Nikul Desai talks about his new show Taare Zameen Par

Produced by Optimystix Entertainment, the show is being filmed in a strict Covid-safe environment

MUMBAI: Nikul Desai is mainly known for directing non-fiction shows like Comedy Circus and Rising Star. Desai began his career under the supervision of his paternal uncle Vipul D Shah, the co-founder of Optimystix Entertainment. Starting off as an assistant director back in 2001, he has worked his way up to head of non-fiction content.

But luck played its part too. Desai got to don the director's hat when the main director of a TV show fell ill – and that was his first break as a full-time television director. Fame quickly followed when he made a splash with the runaway success of Comedy Circus. The show aired for nine years with 18 seasons. Not only this, he brought various comedians like Kapil Sharma, Krushna Abhishek, Bharti Singh, Sudesh Lehri, and many more, into the limelight.

Now, Desai is coming up with yet another singing reality show – Taare Zameen Par. Conceptualised as a platform for kids to showcase their signing talent, the show will be telecast on Star Plus from 2 November at 6.30 pm. The programme will not have judges, but mentors who will groom and train the kids. The makers have roped in Shankar Mahadevan, Tony Kakkar and Jonita Gandhi as mentors while popular comedian Sugandha Mishra and Aakriti Sharma (of Kullfi Kumarr Bajewala fame) will host the show.

Desai revealed that this is the first time that any production house is attempting a non-fiction from a daily point of view. Said he: “Taare Zameen Par is a mammoth show that is keeping me and my team very busy. And then there are other projects in the pipeline, we are in conversation with Star Plus for a few other shows, which should hopefully get cleared by the end of October or November. We are also coming up with an original series, and a movie in partnership with Ashwin Varde.”

Due to the Covid2019 pandemic, production houses have to come up with innovative ways to evolve and upgrade in the new normal. For instance, the studio has cut down on crew size – a measure that has generated its fair share of headaches.

“A big non-fiction show has anywhere between 300 to 400 people, but now the studio is functioning with anywhere between 160 to 200 people while the work remains the same. Consequently, production has become considerably more difficult, and the team has to pre-plan a lot of stuff so there are no last minute requirements and scramble,” said Desai. This is because all the props which are coming from the market need to be sanitized and must be kept aside for 48 hours.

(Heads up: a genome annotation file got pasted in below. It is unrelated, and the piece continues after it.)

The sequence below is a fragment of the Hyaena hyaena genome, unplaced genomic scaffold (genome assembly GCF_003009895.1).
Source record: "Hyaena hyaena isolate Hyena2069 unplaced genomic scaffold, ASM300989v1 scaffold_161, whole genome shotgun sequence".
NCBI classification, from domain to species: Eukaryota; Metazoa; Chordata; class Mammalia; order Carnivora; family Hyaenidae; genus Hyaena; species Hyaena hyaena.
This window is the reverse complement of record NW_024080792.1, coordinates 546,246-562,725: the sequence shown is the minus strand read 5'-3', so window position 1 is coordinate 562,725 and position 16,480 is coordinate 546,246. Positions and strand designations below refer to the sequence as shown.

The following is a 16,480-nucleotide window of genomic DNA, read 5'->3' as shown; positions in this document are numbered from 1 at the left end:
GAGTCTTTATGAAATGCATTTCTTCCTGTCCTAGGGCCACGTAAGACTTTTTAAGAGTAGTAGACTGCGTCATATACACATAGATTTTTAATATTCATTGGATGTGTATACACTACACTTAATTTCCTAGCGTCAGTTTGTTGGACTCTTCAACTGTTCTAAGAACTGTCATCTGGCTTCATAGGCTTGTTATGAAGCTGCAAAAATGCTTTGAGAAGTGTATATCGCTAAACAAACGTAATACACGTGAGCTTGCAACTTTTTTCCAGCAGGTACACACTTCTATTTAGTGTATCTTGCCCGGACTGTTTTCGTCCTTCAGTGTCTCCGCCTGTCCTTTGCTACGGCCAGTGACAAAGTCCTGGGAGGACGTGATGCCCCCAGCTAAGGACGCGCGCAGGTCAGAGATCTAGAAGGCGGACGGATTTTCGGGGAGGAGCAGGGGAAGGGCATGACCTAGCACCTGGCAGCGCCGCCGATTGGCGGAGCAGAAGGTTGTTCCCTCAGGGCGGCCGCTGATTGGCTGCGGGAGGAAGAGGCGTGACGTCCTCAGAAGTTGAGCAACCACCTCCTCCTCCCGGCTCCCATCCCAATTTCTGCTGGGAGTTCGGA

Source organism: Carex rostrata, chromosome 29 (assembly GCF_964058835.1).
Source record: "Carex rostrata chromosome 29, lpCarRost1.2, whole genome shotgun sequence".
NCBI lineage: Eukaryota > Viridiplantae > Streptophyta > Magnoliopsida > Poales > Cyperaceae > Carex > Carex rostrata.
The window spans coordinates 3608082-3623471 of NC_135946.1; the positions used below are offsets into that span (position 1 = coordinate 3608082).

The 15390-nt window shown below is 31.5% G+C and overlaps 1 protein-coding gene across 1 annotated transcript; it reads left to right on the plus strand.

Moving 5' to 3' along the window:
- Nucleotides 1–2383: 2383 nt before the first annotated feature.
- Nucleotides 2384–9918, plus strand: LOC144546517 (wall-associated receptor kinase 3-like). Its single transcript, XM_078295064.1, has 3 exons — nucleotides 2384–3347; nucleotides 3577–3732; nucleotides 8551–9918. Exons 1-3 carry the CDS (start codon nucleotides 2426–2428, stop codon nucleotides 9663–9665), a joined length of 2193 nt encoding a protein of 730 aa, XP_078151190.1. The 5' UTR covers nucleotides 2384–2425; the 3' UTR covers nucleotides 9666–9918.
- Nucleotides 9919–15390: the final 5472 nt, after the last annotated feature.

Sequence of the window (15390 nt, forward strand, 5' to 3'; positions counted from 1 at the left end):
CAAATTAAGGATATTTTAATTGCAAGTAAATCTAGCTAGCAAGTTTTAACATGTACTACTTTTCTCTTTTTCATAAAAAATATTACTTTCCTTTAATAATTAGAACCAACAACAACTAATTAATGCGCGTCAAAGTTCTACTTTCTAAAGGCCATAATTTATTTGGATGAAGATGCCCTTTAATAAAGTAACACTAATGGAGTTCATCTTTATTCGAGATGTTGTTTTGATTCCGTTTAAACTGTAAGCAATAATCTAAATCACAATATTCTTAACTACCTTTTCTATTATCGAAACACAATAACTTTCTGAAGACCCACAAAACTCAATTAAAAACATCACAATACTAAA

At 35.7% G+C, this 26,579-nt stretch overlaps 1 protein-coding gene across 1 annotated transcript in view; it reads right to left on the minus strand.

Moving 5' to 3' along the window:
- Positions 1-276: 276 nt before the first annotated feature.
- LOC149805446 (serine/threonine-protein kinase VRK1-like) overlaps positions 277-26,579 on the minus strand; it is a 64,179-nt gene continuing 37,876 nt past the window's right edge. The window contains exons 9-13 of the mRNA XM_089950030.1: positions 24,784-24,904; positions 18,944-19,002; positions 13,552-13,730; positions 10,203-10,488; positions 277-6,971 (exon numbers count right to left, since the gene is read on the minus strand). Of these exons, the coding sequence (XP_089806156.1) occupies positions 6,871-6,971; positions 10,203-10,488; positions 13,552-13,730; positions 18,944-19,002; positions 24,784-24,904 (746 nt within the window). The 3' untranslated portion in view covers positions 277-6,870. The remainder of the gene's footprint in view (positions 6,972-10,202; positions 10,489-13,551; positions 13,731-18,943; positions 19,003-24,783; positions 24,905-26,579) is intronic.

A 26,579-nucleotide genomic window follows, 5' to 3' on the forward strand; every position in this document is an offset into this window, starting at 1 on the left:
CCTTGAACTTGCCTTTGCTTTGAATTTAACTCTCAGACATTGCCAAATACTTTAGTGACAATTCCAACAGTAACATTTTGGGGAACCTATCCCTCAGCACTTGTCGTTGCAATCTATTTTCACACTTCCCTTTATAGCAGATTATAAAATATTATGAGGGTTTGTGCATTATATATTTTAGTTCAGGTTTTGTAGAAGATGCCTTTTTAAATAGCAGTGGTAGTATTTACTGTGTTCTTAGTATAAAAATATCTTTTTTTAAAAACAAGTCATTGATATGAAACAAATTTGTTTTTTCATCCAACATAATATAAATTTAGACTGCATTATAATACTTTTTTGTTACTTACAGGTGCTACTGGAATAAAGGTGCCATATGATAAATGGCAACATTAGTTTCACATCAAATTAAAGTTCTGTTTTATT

In terms of the restrictions, only cameramen and technicians are allowed to go on the floor, otherwise access to the floor has been completely shut off. Further, there is zero physical contact with judges and hosts. Contact and communication has undergone a sea change.

“Largely, the communication is completely killed from a security point of view, it's either from a pre-production point of view where we do phone calls or Zoom calls. We are shooting every day together, but we haven't really met each other. We are strictly adhering to safety and security protocols,” stated Desai.

Child participants and their guardians, who came from all over India, went through a minimum of 14 days quarantine and it’s only recently that they have been brought out from their hotel rooms for band rehearsals, he added.

Generally, the production control room (PCR) is a small, cluttered space. But this time to maintain social distancing. Optimystix has designed a bigger area for PCR. The studio has created a partition between technicians by putting acrylic sheets so that everybody can watch the monitors while shooting takes place. But only limited people are allowed in the room. For other crew members, the studio has made a viewing room where people who want to just watch the content can actually go to the viewing room and tune in.

“We have given them the Zoom output off the whole master camera, so that they can watch what's happening on the floor at any point of time while sitting at their homes. And they can communicate with us over the call or Zoom chat. So, the way we function has completely changed. Earlier, a lot of people used to be there on standby to help the people present on the set but now 70 per cent of the crew is handling their own work,” Desai elaborated.

The studio has also hired an external Covid2019 compliance company named the Covid Marshal. The set and other equipment are sanitised twice a day. No more than two episodes are shot in a day. Desai further mentioned that due to safety and security measures the productivity has comparatively been hampered.  

Desai shared his view that audiences are now more keen than ever to watch light-hearted programmes, and in the long run non-fiction shows will fare better. 

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